The Ball Tree was of too late a date to be listed in a book of the early 1930s, “Houses” of Repute in Sussex, commissioned by the Kemp Town Brewery (henceforth, KTB), Brighton, but the building is so obviously hallmarked as their work. It is instructive to see the design of the Duke of Wellington, Shoreham-by-Sea, another KTB house just a few miles east along the coast, as a kind of inversion of the Ball Tree’s central front elevation.
I have to thank Jimmy Hastell and his excellent Worthing Pubs web site for confirmation of the Ball Tree being KTB-built. In a black and white photo of the pub posted on the site, KEMP TOWN appears above the left door of the central elevation in white sans serif modernist letting. The Marquis of Granby, just up the road and another mid-1930s rebuild, was owned by the Portsmouth and Brighton United Breweries (it retains a fine set of United Ales leaded windows), while the Gardeners Arms in the village was at that time the local Tamplins outlet.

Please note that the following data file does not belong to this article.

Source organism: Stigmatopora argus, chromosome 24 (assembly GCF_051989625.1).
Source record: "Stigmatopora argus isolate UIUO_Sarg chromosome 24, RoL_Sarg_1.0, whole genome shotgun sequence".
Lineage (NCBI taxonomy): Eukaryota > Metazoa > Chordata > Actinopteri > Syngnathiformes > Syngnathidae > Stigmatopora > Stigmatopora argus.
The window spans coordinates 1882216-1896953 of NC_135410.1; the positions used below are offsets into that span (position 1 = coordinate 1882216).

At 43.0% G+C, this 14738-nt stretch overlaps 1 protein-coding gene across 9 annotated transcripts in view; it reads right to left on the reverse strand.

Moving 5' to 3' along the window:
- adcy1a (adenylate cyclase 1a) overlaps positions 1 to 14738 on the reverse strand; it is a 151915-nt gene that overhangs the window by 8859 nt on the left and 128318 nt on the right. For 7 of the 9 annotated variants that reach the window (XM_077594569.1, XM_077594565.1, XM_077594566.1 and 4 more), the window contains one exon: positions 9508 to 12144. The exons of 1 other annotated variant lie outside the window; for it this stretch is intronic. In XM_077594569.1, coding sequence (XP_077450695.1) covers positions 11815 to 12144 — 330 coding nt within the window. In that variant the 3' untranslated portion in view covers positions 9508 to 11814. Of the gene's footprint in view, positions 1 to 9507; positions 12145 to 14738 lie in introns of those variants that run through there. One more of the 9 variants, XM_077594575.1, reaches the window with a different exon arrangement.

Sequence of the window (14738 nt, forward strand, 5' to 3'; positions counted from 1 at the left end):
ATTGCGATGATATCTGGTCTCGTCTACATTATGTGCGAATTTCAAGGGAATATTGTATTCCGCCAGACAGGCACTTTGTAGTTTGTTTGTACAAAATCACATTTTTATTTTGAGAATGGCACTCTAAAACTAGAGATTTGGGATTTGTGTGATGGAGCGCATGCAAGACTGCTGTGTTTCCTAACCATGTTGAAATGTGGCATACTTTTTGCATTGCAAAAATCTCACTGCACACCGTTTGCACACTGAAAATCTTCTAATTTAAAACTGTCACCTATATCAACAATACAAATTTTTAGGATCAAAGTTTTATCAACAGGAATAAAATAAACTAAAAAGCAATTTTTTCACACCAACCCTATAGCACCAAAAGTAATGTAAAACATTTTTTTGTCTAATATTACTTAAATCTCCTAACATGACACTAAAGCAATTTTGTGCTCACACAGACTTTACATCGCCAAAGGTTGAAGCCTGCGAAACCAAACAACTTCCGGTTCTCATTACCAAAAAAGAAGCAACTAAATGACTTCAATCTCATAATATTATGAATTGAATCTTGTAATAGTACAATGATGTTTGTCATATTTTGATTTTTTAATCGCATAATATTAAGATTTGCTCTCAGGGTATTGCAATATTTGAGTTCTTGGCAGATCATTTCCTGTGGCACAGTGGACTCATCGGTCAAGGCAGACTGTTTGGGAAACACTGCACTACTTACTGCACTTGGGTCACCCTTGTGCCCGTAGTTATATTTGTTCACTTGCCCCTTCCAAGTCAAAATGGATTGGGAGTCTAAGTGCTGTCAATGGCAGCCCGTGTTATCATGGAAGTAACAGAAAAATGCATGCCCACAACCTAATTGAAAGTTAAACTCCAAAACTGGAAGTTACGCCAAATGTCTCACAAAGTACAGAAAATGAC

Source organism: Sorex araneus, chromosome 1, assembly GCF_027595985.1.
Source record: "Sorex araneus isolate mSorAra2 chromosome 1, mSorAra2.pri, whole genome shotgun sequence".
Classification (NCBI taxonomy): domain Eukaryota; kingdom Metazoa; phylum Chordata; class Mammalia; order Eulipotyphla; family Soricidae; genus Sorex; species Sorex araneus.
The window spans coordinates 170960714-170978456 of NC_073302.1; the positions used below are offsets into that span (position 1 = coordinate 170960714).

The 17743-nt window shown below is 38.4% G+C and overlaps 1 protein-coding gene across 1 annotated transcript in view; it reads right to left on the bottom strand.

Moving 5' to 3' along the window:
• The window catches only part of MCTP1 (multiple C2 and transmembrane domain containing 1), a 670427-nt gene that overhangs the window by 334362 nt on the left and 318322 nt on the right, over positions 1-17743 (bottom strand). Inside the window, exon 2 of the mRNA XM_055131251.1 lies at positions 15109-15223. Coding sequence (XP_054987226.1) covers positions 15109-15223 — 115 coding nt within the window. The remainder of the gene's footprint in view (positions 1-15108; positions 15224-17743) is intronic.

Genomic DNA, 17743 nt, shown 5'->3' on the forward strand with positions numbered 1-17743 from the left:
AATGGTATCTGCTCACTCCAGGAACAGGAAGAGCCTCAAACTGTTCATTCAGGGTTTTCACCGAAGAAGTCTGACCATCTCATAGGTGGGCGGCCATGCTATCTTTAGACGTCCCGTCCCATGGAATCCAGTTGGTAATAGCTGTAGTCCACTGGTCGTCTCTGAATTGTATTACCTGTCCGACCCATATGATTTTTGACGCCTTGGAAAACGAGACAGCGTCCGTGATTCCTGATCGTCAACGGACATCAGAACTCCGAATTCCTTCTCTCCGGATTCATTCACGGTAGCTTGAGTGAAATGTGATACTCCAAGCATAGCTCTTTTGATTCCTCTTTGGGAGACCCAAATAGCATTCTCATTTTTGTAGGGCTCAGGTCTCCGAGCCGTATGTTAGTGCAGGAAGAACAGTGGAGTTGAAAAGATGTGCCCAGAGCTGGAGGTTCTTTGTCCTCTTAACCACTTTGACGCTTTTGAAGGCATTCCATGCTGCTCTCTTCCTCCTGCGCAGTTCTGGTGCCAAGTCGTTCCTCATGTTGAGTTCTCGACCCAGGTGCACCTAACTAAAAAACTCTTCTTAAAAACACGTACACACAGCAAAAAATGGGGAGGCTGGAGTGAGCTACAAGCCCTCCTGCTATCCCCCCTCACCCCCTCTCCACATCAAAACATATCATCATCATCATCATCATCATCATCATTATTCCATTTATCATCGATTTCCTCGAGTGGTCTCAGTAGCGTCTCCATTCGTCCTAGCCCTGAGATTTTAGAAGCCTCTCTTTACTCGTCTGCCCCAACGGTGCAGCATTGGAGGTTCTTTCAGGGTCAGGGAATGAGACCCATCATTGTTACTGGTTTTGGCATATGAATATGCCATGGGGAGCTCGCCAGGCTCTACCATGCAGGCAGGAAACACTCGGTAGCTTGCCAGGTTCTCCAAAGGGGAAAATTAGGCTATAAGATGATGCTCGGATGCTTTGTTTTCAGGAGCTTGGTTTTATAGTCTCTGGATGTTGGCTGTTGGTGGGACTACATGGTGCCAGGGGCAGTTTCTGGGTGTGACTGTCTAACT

Built at an oblique angle to the left of the pub, a gabled construction with dormer windows was advertised as a Gardens Restaurant and Children’s Room. It is likely that this was originally a wine office for take-away home use, a regular feature of ‘improved’ KTB pubs.
I was intending at some vague and ill-defined point in time to revisit the Ball Tree, trace the remaining architectural clues in more detail and take high-quality digital images, but will have to be content with these 35mm film snaps, taken for the purpose of supplementing my written notes for the 2006 review. They are, at least, a visual record of a now lost KTB house.